Hey Pet Parents & Pet Lovers,
I’ve always been a huge fan of puzzle feeders and interactive feeder toys, especially since one of my kitties has Pica. Although my cats have been switched onto a primarily wet food diet, it doesn’t mean I stopped using feeder toys for what little kibble I do feed them. So I thought I’d compile a list of my favourite puzzle feeders, some which I’ve tried and some which I really want to try in the very close future.
If you’re new to feeder toys, welcome to the awesome work of keeping your cat engaged and entertained! Feeder toys have been part of our lives for about 4 years now and have really saved us from a lot of problems. We originally were interested in feeder toys because our cats were eating way too fast and would throw up. We also noticed that although Walker knew how to ration his food out throughout the day (as he was originally open fed), Beau would scarf down as much food as he could even if he was still full. As soon as we started using toys such as Catit Senses 2.0 Feeder, Beau would actually ration his food out over 18-hours, which was quite impressive for such a piggy kitty!
I’m going to start off strong with a product I own which is an absolute blast for both of our cats. My sister actually gifted my cats this amazing activity centre which features 5 different ways to play. This activity center helps teach your cat how to scoop out food, move food between pegs, slide food between wavy ridges, claw out of small holes and paw into an enclosed area. It’s been one of my favourite toys to use with my cats and is very suitable for beginner puzzle solving cats! I cannot recommend this toy enough!
While this toy won’t get your kitty to run around or lose weight, it does provide a fairly complicated series of puzzles they must solve to get their food. We have a toy similar to this one which took Beau a few weeks to figure out, and while Beau is fairly quick at learning how to play with new toys and feeders, these ones provided him with a great challenge (which I thought was great.) This toy will teach your cat how to slide open areas, pull on strings, pull on levers and remove objects from their enclosures. I would recommend a toy like this for intermediate cats who have tried out a couple of feeder toys prior, however, your cat may be the genius this toy needs!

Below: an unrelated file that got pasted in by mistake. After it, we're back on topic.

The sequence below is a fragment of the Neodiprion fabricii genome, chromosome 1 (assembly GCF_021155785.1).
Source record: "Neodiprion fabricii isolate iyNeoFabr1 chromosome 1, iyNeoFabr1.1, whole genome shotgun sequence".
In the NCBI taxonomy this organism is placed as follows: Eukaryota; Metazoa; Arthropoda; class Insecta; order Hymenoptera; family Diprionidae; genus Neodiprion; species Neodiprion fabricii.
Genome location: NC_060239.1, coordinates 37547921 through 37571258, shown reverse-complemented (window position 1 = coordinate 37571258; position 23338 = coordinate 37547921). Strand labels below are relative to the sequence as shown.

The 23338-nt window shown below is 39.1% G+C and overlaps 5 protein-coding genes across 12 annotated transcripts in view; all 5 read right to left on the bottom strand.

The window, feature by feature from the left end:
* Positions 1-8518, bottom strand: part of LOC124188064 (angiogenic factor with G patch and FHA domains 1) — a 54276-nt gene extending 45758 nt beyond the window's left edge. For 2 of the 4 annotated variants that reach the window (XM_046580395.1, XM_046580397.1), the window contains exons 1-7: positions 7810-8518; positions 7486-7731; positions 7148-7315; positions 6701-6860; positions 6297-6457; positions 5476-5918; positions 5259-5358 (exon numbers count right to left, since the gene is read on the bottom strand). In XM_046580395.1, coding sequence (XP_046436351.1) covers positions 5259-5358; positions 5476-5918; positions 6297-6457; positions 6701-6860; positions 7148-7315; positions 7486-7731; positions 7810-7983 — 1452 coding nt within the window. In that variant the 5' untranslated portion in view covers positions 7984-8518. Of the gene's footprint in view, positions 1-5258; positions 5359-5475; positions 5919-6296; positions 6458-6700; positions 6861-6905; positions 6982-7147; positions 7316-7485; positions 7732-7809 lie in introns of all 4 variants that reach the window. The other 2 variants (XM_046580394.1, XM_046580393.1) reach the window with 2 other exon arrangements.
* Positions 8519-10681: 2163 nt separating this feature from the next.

Similar to the toy above, this is a less intricate feeder toy that teaches cats how to slide doors to get the food that they want. It’s a very, very reasonable price and is a great introduction to cats who have not been previously introduced to feeder toys. It also comes in two delightful colours.
This toy really resembles a thrill ride. Food is dispensed when your cat hits one of the lips of this toy. What I like about this toy is the fact that it has multiple sized holes for both treats and food. My only concern is that the holes are going to be too big for the kibble causing them to just fall out, similar to the SlimCat ball, although we found a way to quickly solve that problem. My absolute favourite thing about this toy is the fact that it also features a puzzle tray, which in itself can be a fairly useful feeder toy. My only other concern about this product is whether or not this toy will continue to spin or if there’s a chance that it will stay facing down and drop the majority of your cat’s food. It somewhat ties to the above concern, however, I would fix this problem with some tape on 3 of the holes (or two, dependant on how much drops.) It should be a fairly easy toy to teach your cat how to play with, especially since it uses the classic kitten bat that cats are so famously known to do!
Although extremely simple, this is a pretty cool interactive cat toy. Using rungs/dowels to hide the kibble, this toy is a great introduction to feeder toys for cats. The issue with a number of feeder toys is the complicated nature that they present, and while some cats are able to solve complicated puzzle toys, it’s best to ease your cat in slowly so they don’t lose interest altogether. The makers of this toy recommend you use catnip to help introduce your cat to this product which may actually cause your cat to play with this toy even without food!
Pet Intelligence Toy PYRUS Eco-friendly Interactive Fun Hide and Seek Food Treated Wooden Pet Paw Puzzle Toy
This is a toy we actually have that I haven’t actually written a review for, because I’m still trying to get Beau to learn how to use it. This is an example of a fairly overly complicated toy that may have been too smart for its own good. I’d say Beau can get food out of this device about 1 out of 10 times (which isn’t a great ratio.) It’s not the fact that Beau is “dumb” it’s more of an issue that the holes are much too small for his paws. Beau finds it easy to topple over the pegs, but as soon as they are toppled over he struggles to get the food out of where they are placed. It also seems like the slides hide the scent of the kibble, which isn’t so great. The only way Beau knows the food is inside of this toy is when I start moving the slides. I’ll be honest and say I cannot recommend this toy, and will definitely give you a full review as soon as possible with videos of Beau using it.
I’m actually so sad to see such mixed reviews of this toy since it seems so cool. I would definitely put this high up on the list of “very complicated toys” for your cat to play with. Although the lids on the beakers can be left off (so it’s easy for your cat to get access to their kibble) it seems like the lids make it extremely difficult for cats to get to their food. The issue is that with the lids cats must balance the beakers to make them drop food and if smacked too fast or rough, no food will be let out. Many cats have been known to get frustrated with this toy and have in turn knocked it over making it as some reviewers describe “useless.” I would say this toy is for cats who have a lot of experience with feeder toys and need a big challenge.